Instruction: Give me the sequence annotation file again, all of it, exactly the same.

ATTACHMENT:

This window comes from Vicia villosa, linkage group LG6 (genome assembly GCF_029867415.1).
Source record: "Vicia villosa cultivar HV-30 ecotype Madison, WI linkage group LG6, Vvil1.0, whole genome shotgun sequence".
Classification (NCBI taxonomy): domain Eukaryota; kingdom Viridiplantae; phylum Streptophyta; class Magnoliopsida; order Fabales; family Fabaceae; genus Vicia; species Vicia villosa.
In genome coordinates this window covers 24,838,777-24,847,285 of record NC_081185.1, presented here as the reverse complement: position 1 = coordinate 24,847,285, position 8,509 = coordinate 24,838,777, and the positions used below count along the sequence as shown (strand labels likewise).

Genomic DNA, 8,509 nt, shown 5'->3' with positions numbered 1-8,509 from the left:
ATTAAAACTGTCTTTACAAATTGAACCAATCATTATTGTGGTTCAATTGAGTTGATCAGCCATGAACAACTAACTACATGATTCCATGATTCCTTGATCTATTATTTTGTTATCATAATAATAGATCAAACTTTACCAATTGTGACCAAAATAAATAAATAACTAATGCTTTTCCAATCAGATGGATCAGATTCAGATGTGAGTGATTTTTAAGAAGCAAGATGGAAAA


This window comes from Vicia villosa, linkage group LG6 (genome assembly GCF_029867415.1).
Source record: "Vicia villosa cultivar HV-30 ecotype Madison, WI linkage group LG6, Vvil1.0, whole genome shotgun sequence".
Classification (NCBI taxonomy): domain Eukaryota; kingdom Viridiplantae; phylum Streptophyta; class Magnoliopsida; order Fabales; family Fabaceae; genus Vicia; species Vicia villosa.
In genome coordinates this window covers 24,838,777-24,847,285 of record NC_081185.1, presented here as the reverse complement: position 1 = coordinate 24,847,285, position 8,509 = coordinate 24,838,777, and the positions used below count along the sequence as shown (strand labels likewise).

Genomic DNA, 8,509 nt, shown 5'->3' with positions numbered 1-8,509 from the left:
ATTAAAACTGTCTTTACAAATTGAACCAATCATTATTGTGGTTCAATTGAGTTGATCAGCCATGAACAACTAACTACATGATTCCATGATTCCTTGATCTATTATTTTGTTATCATAATAATAGATCAAACTTTACCAATTGTGACCAAAATAAATAAATAACTAATGCTTTTCCAATCAGATGGATCAGATTCAGATGTGAGTGATTTTTAAGAAGCAAGATGGAAAA